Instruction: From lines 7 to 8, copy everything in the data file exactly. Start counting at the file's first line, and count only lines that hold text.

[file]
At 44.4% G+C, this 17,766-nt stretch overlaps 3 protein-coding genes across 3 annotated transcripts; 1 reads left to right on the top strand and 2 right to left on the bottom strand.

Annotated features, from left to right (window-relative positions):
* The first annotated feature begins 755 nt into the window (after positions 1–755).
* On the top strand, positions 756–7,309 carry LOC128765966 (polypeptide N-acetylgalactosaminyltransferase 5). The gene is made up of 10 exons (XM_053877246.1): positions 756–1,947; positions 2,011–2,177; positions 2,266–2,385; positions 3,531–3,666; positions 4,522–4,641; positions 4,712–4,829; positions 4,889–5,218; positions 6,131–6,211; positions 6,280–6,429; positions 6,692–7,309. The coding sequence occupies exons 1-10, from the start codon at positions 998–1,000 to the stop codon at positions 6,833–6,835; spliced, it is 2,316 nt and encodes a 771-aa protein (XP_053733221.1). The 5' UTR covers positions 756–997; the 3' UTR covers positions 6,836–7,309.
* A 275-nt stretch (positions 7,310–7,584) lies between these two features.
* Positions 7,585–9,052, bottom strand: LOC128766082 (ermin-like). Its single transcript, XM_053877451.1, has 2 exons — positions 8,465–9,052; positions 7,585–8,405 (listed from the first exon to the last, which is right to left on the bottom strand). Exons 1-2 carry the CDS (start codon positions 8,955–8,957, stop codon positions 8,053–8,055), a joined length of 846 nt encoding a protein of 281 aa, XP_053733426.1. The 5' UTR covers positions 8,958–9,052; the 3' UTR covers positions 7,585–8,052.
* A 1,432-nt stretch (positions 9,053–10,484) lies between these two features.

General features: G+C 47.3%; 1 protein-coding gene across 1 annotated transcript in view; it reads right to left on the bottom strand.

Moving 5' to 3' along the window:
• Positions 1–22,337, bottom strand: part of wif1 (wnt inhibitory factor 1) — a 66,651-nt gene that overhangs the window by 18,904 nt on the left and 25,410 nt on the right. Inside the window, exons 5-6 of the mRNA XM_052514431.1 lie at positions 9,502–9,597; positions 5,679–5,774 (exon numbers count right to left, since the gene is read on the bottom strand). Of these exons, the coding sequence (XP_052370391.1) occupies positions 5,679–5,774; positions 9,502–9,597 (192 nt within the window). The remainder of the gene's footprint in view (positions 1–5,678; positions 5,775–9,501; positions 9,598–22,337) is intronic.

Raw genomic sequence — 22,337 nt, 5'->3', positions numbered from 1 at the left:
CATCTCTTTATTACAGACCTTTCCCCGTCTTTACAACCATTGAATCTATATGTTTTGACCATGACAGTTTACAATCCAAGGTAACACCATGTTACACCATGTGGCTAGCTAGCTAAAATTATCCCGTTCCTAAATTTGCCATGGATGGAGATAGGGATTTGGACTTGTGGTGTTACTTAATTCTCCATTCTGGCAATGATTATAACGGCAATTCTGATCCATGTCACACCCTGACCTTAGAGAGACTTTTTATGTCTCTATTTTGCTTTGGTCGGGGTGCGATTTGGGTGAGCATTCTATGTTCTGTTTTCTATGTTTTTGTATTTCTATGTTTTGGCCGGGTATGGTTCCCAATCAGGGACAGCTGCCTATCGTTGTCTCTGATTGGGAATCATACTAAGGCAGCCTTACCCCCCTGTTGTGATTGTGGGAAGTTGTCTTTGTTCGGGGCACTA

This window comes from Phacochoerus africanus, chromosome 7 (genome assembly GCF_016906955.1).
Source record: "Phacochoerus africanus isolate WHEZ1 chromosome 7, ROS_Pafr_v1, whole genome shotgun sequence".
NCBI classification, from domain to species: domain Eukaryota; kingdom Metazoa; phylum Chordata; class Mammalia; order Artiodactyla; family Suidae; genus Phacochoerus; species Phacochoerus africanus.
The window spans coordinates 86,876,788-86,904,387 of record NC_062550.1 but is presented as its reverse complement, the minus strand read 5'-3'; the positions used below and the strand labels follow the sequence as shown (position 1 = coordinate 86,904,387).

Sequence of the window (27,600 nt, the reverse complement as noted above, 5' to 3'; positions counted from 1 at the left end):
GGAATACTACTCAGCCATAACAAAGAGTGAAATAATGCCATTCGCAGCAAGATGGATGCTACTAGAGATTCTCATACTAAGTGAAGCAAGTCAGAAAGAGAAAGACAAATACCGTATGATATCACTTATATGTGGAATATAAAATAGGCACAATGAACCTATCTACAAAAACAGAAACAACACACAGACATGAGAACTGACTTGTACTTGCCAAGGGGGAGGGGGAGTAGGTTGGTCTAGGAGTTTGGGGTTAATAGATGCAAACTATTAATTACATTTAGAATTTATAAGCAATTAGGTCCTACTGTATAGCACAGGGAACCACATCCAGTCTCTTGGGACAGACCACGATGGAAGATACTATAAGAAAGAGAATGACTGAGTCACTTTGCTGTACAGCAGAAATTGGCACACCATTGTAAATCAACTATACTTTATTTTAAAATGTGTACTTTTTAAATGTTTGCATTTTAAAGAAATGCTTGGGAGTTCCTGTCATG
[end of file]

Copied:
* A 1,432-nt stretch (positions 9,053–10,484) lies between these two features.

General features: G+C 47.3%; 1 protein-coding gene across 1 annotated transcript in view; it reads right to left on the bottom strand.